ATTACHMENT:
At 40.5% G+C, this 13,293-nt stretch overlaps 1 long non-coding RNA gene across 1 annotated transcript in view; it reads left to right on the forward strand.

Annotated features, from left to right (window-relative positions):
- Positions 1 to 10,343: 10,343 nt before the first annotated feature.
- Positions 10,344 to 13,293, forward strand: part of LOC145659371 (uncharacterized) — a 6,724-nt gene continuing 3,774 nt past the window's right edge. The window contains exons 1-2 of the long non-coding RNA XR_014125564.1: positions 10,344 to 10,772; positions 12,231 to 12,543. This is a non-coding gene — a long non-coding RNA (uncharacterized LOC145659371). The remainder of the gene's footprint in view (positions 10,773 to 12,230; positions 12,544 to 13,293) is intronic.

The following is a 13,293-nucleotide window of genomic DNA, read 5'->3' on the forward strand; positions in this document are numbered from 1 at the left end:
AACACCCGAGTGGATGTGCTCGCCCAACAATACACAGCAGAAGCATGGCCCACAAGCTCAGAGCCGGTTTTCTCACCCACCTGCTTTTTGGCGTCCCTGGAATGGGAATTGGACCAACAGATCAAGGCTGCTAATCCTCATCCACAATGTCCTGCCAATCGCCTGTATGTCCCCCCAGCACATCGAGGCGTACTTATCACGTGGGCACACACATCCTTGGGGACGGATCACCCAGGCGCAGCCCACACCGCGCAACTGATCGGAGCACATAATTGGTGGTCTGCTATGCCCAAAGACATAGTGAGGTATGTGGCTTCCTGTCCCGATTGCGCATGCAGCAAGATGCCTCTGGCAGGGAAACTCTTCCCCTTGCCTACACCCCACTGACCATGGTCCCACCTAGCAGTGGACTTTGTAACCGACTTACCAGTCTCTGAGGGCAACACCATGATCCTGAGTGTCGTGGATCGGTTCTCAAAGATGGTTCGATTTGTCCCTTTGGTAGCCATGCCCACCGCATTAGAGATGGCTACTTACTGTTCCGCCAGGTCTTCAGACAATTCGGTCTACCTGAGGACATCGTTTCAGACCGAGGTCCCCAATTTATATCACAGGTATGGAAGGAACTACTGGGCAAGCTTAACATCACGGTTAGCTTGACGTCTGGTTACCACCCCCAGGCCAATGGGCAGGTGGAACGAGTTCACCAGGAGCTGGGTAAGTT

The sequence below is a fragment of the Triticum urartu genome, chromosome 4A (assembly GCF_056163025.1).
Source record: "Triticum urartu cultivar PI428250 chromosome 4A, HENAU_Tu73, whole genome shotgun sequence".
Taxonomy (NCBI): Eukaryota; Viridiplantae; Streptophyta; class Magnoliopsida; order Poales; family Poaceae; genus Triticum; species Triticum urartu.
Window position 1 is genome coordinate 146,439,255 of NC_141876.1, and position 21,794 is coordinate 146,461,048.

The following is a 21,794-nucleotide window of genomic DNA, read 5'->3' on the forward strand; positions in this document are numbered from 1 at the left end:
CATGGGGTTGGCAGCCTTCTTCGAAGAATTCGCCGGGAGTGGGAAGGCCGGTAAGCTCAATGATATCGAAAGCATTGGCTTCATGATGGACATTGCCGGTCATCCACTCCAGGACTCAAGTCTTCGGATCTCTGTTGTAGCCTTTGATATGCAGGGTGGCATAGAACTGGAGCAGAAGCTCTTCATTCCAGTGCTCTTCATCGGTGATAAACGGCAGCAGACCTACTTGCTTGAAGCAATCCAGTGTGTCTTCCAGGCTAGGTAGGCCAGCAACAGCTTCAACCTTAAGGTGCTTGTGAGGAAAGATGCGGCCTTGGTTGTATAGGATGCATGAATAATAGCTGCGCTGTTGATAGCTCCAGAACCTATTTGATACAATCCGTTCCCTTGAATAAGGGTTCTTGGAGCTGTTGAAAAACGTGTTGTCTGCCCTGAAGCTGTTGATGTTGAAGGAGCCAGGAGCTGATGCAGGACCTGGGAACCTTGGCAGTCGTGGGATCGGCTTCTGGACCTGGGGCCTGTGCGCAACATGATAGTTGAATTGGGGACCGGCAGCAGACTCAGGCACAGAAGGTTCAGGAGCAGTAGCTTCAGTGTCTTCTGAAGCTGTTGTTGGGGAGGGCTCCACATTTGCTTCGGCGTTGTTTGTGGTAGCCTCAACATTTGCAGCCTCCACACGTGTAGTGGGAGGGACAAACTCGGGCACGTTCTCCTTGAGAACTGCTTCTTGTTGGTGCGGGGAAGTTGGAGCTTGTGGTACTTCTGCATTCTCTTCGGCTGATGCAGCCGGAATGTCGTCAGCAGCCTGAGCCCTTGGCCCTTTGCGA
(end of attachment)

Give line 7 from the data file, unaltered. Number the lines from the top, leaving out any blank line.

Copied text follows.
The sequence below is a fragment of the Triticum urartu genome, chromosome 4A (assembly GCF_056163025.1).